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GARDEN BAD GUYS - THE BIG THREE ROSE DISEASES
by Nanette Londeree, Consulting Rosarian
What happens when you combine our lovely spring weather - cool nights and warm days, and a rain that lasts for a day or two? Well, besides the proverbial May flowers, it is the appearance of the BIG THREE fungal diseases of roses – powdery mildew, blackspot and rust. And just in time for the big show! The bad news is that as long as we have rain, the opportunity for blackspot and rust exist. The good news is that as soon as our rainy season ends, they generally disappear, or at least can be controlled.
Blackspot and rust both require free water to reproduce – thus rainy weather, or overhead watering that wets leaves and doesn’t have enough time to dry produce optimum conditions for these diseases. Blackspot needs about 7 hours with temperatures of 65 – 75 degrees; rust prefers temperatures of 65–70 degrees with 2 - 3 hours of free water. Powdery mildew does not need free water to reproduce – in fact, free water can actually inhibit its growth. Its favored growing conditions are daytime temperatures in the low 70s with a relative humidity of 40-70 %, and nighttime temperatures near 60 degrees.
In Marin’s climate, powdery mildew is the most common of the three diseases. It is caused by the fungus Sphaerotheca pannos and produces a white, talcum-powder-like growth on the top and bottom of the leaves and stems, also on buds or flowers. New leaves may become curled or twisted and the shoots may look badly deformed. The fungus may also infect older leaves. The upper surface of the leaves often appears normal despite extensive fungus growth on the underside of the leaf. When the disease is severe, plants become stunted and leaves curl and drop.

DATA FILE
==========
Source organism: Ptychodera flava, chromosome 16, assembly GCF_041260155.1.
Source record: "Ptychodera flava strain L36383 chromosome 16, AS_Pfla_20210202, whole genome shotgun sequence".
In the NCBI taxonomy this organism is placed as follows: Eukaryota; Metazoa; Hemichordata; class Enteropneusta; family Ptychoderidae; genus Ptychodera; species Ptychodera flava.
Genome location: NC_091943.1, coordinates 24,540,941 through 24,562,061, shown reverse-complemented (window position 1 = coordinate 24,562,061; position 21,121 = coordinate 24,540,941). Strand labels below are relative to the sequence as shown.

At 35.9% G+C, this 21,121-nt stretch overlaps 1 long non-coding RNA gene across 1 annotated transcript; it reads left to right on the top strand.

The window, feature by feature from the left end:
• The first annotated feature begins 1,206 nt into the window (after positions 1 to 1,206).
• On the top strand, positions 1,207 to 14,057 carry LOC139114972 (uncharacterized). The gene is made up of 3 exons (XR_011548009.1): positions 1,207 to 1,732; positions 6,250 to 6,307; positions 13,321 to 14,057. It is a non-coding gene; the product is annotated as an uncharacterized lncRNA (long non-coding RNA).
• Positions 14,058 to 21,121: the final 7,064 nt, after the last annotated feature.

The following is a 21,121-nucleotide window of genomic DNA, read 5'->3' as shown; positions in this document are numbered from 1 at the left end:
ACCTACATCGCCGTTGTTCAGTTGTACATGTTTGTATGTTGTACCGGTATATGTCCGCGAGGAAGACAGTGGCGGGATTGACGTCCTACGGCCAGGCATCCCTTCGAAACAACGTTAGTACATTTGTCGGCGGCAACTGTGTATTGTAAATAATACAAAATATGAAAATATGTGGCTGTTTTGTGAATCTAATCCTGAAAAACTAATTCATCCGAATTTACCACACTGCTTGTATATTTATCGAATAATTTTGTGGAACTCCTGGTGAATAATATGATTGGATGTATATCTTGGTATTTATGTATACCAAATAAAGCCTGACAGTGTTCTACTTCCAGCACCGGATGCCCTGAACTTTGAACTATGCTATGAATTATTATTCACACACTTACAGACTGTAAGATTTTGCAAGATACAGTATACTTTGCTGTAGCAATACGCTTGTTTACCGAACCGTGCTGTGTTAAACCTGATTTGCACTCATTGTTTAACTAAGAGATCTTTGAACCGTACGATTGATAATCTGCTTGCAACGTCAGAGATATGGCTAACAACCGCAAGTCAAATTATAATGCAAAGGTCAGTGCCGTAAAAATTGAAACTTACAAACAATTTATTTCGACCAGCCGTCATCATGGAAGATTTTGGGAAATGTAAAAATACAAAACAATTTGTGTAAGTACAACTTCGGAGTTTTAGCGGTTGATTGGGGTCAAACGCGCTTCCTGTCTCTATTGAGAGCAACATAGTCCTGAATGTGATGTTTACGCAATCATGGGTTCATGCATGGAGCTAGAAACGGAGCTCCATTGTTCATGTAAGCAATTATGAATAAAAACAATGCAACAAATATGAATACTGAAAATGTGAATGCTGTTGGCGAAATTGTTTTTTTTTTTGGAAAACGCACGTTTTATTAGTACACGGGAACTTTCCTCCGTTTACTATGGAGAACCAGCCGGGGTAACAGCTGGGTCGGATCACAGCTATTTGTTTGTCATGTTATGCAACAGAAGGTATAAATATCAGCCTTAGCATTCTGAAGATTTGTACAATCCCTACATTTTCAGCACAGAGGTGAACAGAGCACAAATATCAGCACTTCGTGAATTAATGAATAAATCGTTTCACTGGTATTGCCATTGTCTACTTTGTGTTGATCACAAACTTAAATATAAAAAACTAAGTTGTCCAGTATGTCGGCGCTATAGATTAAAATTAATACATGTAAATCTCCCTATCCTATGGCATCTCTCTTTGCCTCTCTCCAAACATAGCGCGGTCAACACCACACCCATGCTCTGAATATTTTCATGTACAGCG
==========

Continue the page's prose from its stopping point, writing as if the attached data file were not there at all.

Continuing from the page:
Diplocarpon rosae is the fungus that causes blackspot. It produces characteristic round black spots with fringed or feathery margins on the upper surface of leaves or stems. On some varieties of roses, there may be yellowing around the spots that may extend to the entire leaf. The spots are generally seen first on leaves close to the ground. Infected leaves will drop off, and the plant may be almost completely defoliated. Such plants are badly weakened and may die over the winter.
Rust is fairly easy to identify with its orange, powdery pustules on the undersides of leaves and other plant parts. Early in the season these may appear as yellow to light orange, with the color deepening to dark orange to red brown in the summer. There are nine different species of the rust fungus Phragmidium found on roses.
Here are some general controls for all three of these diseases:
Buy and plant disease-free plants
Choose resistant varieties
Avoid wounding plants during transplanting
Plant roses in areas with good soil drainage and ventilation
Avoid shady spots and dense plantings
Remove and destroy infected leaves and canes during the season, rake up and discard infected, fallen, dead leaves
Avoid overhead watering – water on the leave surface increases the chances for rust and blackspot
If you choose to use sprays to prevent or eradicate these diseases, you have a wide variety to choose from – beginning with baking soda and horticultural oil, antitranspirants, botanicals such as Neem oil, systemics such as Funginex, or contact killers like Fungi-gard. See the article “The Fundamentals of Fungicides” for more detailed information on fungicides.
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Last Modified: 08/06/2013